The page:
Altogether, we provide the first in vivo evidence that microcins mediate competition among Enterobacteriaceae in the inflamed gut. We show that the probiotic bacterium EcN employs microcins to compete with related species, colonize the inflamed gut, and therapeutically displace an enteric pathogen from its niche. EcN’s microcins target microbes expressing particular siderophore receptors, and do not severely impact the microbiota. Although siderophore receptor mutants are resistant (14 and Extended Data Fig. 10f–h), they are attenuated in the inflamed intestine24 and thus unlikely to be selected for. As microcins were particularly effective during therapeutic EcN administration to pathogen-infected, inflamed mice, these or similar compounds (e.g., siderophore-conjugated antibiotics25) could conceivably be utilized as a targeted strategy to treat enterobacterial colitis.
Strains of the probiotic Escherichia coli Nissle 1917 (EcN; Mutaflor, DSM 6601), the mouse commensal Escherichia coli (cEc), the adherent invasive E. coli (AIEC), and the pathogen Salmonella enterica serovar Typhimurium (STm) utilized in this study are listed in Supplementary Table 3. All plasmids used in this study are listed in Supplementary Table 4. EcN was kindly provided by Ardeypharm Gmb, Herdecke, Germany. The commensal E. coli strain was isolated from mice in our vivarium and does not appear to encode for known antibacterial exoproducts. The AIEC strain is a human isolate from a patient with Crohn’s disease (isolate NRG857c O83:H1)26 and was kindly provided by Dr. Alfredo Torres. IR715 is a fully virulent, nalidixic acid-resistant derivative of STm wild-type isolate ATCC 14028, and does not encode for known antibacterial exoproducts. All strains were routinely grown aerobically in Luria-Bertani (LB) broth (10 g/L tryptone, 5 g/L yeast extract, 10 g/L NaCl) or on LB agar plates at 37 °C. When indicated, antibiotics were added to the media at the following concentrations: 0.03 mg/mL chloramphenicol (Cm); 0.1 mg/mL carbenicillin (Carb); 0.05 mg/mL kanamycin (Kan); 0.01 mg/mL tetracycline (Tet). For animal infections or bacterial administration, all strains were grown in LB media aerobically at 37 °C overnight. For in vitro growth assays, strains were grown in iron-limiting conditions (Nutrient Broth supplemented with 0.2 mM 2,2′-dipyridyl dissolved in ethanol; Sigma) aerobically at 37 °C overnight. Restrictions enzymes and Phusion High Fidelity DNA Polymerase were purchased from New England Biolabs. Oligonucleotides were synthesized by Fisher Scientific and are listed in Supplementary Tables 5 and 6.
Mutants in EcN and STm were constructed using the lambda red recombinase system27. Briefly, primers (Supplementary Table 5) homologous to sequences flanking the 5′ and 3′ ends of the target regions were designed (H1 and H2 primers, respectively; Supplementary Table 5) and were used to replace the selected genes with a chloramphenicol (derived from pKD3), kanamycin (derived from pKD4), or tetracycline resistance cassettes (Supplementary Table 4). Strain names for the mutants are listed in Supplementary Table 3. To confirm integration of the resistance cassette and deletion of the target, mutant strains and wild-type controls were each assayed utilizing three PCR amplifications (5′ end, 3′ end, deleted target) to validate mutations. Primers (Supplementary Table 5) that flank the target sequence were used in conjunction with a common test primer (C1, C2, K1, K2 or primers for the tetRA cassette) to test for both new junction fragments.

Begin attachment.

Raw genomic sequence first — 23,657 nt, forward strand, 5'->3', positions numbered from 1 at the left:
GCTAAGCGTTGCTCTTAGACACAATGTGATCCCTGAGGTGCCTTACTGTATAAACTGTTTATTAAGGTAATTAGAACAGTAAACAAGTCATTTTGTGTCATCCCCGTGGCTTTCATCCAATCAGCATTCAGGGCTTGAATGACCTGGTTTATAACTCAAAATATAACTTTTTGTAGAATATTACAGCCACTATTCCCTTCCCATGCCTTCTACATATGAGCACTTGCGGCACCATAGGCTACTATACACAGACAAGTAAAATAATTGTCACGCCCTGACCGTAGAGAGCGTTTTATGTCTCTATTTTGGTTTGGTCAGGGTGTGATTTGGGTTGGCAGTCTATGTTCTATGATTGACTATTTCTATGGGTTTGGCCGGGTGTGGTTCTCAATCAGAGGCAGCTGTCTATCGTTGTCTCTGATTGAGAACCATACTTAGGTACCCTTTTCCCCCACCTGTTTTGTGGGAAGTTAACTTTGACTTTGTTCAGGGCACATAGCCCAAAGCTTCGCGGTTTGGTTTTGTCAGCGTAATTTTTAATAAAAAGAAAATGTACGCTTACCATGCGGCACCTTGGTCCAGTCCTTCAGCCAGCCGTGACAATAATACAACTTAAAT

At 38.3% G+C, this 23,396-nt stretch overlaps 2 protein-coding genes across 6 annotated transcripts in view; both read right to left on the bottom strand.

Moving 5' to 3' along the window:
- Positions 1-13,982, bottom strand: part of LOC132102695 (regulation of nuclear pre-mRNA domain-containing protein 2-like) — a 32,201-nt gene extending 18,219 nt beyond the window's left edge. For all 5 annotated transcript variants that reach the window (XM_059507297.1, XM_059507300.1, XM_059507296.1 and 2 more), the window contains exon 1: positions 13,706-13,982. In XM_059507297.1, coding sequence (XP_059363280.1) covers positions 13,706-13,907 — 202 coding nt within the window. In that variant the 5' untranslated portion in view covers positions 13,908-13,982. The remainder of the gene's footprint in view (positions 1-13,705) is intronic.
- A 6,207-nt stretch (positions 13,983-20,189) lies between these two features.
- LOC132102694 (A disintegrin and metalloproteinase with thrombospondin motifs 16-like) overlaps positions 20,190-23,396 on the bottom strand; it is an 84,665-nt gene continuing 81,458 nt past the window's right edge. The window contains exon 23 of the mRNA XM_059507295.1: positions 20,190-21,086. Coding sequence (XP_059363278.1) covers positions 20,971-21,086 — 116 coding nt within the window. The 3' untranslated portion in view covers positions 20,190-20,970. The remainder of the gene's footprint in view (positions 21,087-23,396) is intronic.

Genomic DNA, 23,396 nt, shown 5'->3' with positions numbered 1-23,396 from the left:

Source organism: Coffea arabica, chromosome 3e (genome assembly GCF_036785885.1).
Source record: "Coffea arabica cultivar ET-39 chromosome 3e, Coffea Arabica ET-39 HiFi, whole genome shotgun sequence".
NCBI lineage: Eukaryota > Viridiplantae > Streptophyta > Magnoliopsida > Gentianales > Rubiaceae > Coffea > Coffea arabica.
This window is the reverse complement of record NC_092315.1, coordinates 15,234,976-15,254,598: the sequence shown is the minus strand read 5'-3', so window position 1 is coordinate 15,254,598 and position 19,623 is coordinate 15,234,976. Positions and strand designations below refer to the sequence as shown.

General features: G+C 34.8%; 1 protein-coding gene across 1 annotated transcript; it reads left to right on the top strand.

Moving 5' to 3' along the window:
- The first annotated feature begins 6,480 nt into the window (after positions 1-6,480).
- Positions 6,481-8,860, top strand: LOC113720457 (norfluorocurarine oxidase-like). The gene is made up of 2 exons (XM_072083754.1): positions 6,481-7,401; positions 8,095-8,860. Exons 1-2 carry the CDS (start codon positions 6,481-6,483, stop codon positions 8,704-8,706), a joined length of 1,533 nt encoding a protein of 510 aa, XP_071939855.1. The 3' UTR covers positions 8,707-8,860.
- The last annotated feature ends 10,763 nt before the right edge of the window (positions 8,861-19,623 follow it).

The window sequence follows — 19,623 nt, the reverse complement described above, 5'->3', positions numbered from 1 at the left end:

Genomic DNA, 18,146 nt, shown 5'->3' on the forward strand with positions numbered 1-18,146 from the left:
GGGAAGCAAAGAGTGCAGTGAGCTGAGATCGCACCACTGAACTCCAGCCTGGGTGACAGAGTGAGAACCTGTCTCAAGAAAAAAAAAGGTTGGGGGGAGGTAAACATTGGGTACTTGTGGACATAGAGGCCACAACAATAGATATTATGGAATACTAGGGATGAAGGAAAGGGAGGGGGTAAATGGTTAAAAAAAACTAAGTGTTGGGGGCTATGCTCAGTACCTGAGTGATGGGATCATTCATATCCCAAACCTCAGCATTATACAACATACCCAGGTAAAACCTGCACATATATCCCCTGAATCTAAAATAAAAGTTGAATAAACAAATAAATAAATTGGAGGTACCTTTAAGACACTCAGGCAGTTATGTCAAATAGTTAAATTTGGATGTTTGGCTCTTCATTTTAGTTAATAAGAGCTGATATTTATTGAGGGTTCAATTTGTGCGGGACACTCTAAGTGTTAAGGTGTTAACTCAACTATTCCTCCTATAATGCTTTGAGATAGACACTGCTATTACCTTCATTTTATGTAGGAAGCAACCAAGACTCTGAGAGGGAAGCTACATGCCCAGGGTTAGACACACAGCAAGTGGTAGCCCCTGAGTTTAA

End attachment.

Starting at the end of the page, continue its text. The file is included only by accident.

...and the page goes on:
The mchDEF region was amplified from EcN genomic DNA using primers listed in Supplementary Table 5. A region of 4148 bp was amplified to ensure all regulatory elements were included. The PCR fragment was cloned into plasmid pCR-XL-TOPO using Invitrogen’s Zero Blunt TOPO PCR Cloning Kit’s provided protocol, subcloned into the multiple cloning site of low copy plasmid pWSK29, and confirmed by Sanger sequencing (Eton Bioscience). The mchDEF mcmI and mchDEF mchI constructs were amplified from EcN genomic DNA using primers listed in Supplementary Table 5. PCR fragments of 4321 bp (mchDEFmcmI), 4000 bp (mchDEF) and 400 bp (mchI) were directly assembled with plasmid pWKS30 using the Gibson assembly method.
The role of EcN’s microcins against cEc, AIEC and STm was tested by in vitro competitive growth assay in iron-rich and iron-limiting conditions. Strains were grown in Nutrient Broth supplemented with 0.2mM 2,2′-dipyridyl (Sigma) aerobically at 37 °C overnight. Approximately 5×103 CFU/mL from an overnight culture were inoculated into 0.1 mL of tissue culture medium (DMEM/F12 with 10% fetal bovine serum (FBS); Invitrogen), as previously described23,24. When indicated, media was prepared with 1 μM ferric iron citrate (Sigma). Wild-type EcN or EcN mutants were inoculated in competition with wild-type STm, STm mutants, cEc, or AIEC. CFUs of each strain were enumerated by plating serial dilutions at 0, 5, 8, 11 and (for some assays) 16 h post-inoculation.
The Institutional Animal Care and Use Committee at the University of California, Irvine approved all mouse experiments. Eight to ten-week-old male and female C57BL/6 NRAMP1+ mice were bred and housed in our vivarium. For some experiments, mice were purchased from Jackson laboratory and upon arrival allowed to acclimate to the new environment for at least one week prior to the start of an experiment. All mice were housed under specific pathogen-free conditions. Mice were fed an irradiated 2920X Teklad diet (Envigo). For one experimental procedure mice were fed an irradiated iron rich diet (1% Diet FeSO4 2020, Teklad TD 160234; Envigo). Culturing feces on MacConkey agar indicated that culturable enterobacteria were absent from our mice. Five to ten mice were used per experimental group, as indicated by the number of symbols in each figure panel. Group sizes were based on previous studies that detected a 10-fold difference with statistical significance. For one experiment, 10 week-old Swiss Webster germ-free mice were used. Swiss Webster germ-free mice were maintained in sterile isolators and were fed a double-irradiated diet (Purina 5066, Charles River Rodent 18% Vac Pac). 3 mice per experimental group were used for this experimental procedure (see figure panels). Mice were randomly grouped in cages of a maximum five animals per cage. Similar numbers of male and female mice were used in each experimental group. No blinding was performed, with the exception of histopathology.